I still have a photograph of the breakfast I made the morning I ended an eight-year relationship and canceled a wedding. It was an unremarkable breakfast—a fried egg—but it is now digitally fossilized in a floral dish we moved with us when we left New York and headed west. I don’t know why I took the photo, except, well, I do: I had fallen into the reflexive habit of taking photos of everything.
Not long ago, the egg popped up as a “memory” in a photo app. The time stamp jolted my actual memory. It was May 2019 when we split up, back when people canceled weddings and called off relationships because of good old-fashioned dysfunction, not a global pandemic. Back when you wondered if seating two people next to each other at a wedding might result in awkward conversation, not hospitalization.
Did I want to see the photo again? Not really. Nor do I want to see the wedding ads on Instagram, or a near-daily collage of wedding paraphernalia on Pinterest, or the “Happy Anniversary!” emails from WeddingWire, which for a long time arrived every month on the day we were to be married. (Never mind that anniversaries are supposed to be annual.) Yet nearly two years later, these things still clutter my feeds. The photo widget on my iPad cycles through pictures of wedding dresses.
Of the thousands of memories I have stored on my devices—and in the cloud now—most are cloudless reminders of happier times. But some are painful, and when algorithms surface these images, my sense of time and place becomes warped. It’s been especially pronounced this year, for obvious and overlapping reasons. In order to move forward in a pandemic, most of us were supposed to go almost nowhere. Time became shapeless. And that turned us into sitting ducks for technology.
Our smartphones pulse with memories now. In normal times, we may strain to remember things for practical reasons—where we parked the car—or we may stumble into surprise associations between the present and the past, like when a whiff of something reminds me of Sunday family dinners. Now that our memories are digital, though, they are incessant, haphazard, intrusive.
It’s hard to pinpoint exactly when apps started co-opting memories, madly deploying them to boost engagement and make a buck off nostalgia. The groundwork was laid in the early 2010s, right around the time my now ex and I started dating. For better or worse, I have been a tech super-user since then too. In my job as a technology journalist, I’ve spent the past dozen years tweeting, checking in, joining online groups, experimenting with digital payments, wearing multiple activity trackers, trying every “story” app and applying every gauzy photo filter. Unwittingly, I spent years drafting a technical blueprint for the relationship, one that I couldn’t delete when the construction plans fell apart.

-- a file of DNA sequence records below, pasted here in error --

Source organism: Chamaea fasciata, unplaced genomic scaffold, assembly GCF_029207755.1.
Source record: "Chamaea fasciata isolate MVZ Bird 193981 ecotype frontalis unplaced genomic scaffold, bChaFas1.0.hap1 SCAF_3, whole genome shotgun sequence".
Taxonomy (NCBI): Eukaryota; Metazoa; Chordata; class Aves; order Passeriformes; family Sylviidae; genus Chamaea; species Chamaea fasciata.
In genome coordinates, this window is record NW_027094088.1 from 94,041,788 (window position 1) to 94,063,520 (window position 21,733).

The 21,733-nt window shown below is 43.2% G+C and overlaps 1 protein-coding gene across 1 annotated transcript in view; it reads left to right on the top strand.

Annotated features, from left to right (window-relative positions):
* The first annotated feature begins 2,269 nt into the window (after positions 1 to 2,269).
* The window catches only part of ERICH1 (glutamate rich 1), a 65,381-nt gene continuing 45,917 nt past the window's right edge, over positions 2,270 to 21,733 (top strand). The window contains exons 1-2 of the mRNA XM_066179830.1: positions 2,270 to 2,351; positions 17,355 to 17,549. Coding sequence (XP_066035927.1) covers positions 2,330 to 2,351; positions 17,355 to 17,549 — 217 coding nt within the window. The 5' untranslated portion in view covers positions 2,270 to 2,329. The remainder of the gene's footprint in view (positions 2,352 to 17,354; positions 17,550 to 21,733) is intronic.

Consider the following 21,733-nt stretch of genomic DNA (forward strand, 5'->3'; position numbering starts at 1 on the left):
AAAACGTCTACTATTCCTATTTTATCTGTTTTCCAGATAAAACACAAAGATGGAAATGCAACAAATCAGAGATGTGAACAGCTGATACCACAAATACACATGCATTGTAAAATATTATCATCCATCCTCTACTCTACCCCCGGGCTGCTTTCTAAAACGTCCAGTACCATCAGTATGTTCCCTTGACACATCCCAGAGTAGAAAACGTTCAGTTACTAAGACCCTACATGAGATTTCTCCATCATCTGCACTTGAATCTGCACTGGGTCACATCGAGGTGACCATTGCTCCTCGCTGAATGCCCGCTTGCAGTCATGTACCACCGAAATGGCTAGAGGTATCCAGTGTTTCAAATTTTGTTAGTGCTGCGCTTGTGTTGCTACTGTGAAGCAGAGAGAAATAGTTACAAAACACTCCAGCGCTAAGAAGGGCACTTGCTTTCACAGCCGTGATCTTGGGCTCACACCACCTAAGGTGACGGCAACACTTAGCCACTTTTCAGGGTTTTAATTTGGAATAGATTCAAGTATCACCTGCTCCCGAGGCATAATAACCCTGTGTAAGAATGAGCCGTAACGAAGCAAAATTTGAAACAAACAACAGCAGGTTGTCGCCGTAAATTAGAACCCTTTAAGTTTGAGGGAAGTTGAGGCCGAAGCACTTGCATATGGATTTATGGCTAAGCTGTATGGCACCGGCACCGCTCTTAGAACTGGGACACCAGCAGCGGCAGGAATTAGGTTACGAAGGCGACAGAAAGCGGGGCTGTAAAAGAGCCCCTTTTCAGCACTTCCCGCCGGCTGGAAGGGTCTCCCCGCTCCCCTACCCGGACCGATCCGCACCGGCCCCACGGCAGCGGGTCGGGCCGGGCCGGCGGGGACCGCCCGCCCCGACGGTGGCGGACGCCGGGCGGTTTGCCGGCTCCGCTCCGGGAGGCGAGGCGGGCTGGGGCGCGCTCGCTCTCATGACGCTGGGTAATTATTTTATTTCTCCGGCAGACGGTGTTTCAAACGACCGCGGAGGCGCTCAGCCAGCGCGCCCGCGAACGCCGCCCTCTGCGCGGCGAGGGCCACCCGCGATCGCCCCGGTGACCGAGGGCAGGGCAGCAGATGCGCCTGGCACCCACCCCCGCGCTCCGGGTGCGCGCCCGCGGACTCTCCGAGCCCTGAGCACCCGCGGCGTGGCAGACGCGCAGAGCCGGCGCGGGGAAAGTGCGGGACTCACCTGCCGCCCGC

If we already are part cyborg, as some technologists believe, there is a cyborg version of me, a digital ghost, that is still getting married. The real me would really like to move on now.
The thing it became was not at all what it was at the beginning, which is something that can be said of many relationships (and a lot of tech startups). We were hooked up by mutual friends. At first I thought it wouldn’t work. I was interviewing for a job on a different continent, which I told him on our first date. He was less forthcoming. Weeks after we started dating, he blamed delayed text message responses on a BlackBerry outage I knew had been resolved. I chalked it up to dating in New York.
We were catastrophically different, but connected in ways that seemed important at the time. We were both consumed by technology, for one; he worked in security and I wrote about consumer tech. He gamely went along on my excursions to find a retail shop that would accept a new “wallet” app I was trying out; I was excited for him when he left his institutional tech job for the thorny world of startups. Early on, we compared notes about our middling athletic careers and learned we had both played college basketball for a couple of years. Each of us still had one bad knee. If we combined forces, we joked, we’d have two good knees and four years of eligibility left. We eventually became a unit.